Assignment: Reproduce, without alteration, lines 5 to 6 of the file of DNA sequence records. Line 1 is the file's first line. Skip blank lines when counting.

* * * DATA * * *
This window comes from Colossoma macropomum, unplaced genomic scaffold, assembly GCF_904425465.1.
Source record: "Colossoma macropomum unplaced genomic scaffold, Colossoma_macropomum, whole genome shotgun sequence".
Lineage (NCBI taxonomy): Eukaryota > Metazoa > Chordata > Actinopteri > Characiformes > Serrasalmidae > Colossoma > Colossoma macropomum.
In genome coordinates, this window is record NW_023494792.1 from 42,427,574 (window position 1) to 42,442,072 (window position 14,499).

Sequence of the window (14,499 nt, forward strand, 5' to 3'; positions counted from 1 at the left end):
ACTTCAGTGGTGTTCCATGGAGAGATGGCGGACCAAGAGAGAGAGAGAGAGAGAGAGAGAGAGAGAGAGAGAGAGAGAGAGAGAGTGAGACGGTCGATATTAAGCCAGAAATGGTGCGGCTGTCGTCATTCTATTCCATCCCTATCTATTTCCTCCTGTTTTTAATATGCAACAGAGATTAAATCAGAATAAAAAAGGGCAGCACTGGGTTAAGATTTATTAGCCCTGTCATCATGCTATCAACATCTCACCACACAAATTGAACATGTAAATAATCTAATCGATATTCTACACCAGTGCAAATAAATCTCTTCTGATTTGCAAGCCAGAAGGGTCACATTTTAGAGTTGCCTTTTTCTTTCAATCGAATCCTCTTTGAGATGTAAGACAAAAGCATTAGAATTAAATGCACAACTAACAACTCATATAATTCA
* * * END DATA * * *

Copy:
Sequence of the window (14,499 nt, forward strand, 5' to 3'; positions counted from 1 at the left end):
ACTTCAGTGGTGTTCCATGGAGAGATGGCGGACCAAGAGAGAGAGAGAGAGAGAGAGAGAGAGAGAGAGAGAGAGAGAGAGAGAGTGAGACGGTCGATATTAAGCCAGAAATGGTGCGGCTGTCGTCATTCTATTCCATCCCTATCTATTTCCTCCTGTTTTTAATATGCAACAGAGATTAAATCAGAATAAAAAAGGGCAGCACTGGGTTAAGATTTATTAGCCCTGTCATCATGCTATCAACATCTCACCACACAAATTGAACATGTAAATAATCTAATCGATATTCTACACCAGTGCAAATAAATCTCTTCTGATTTGCAAGCCAGAAGGGTCACATTTTAGAGTTGCCTTTTTCTTTCAATCGAATCCTCTTTGAGATGTAAGACAAAAGCATTAGAATTAAATGCACAACTAACAACTCATATAATTCA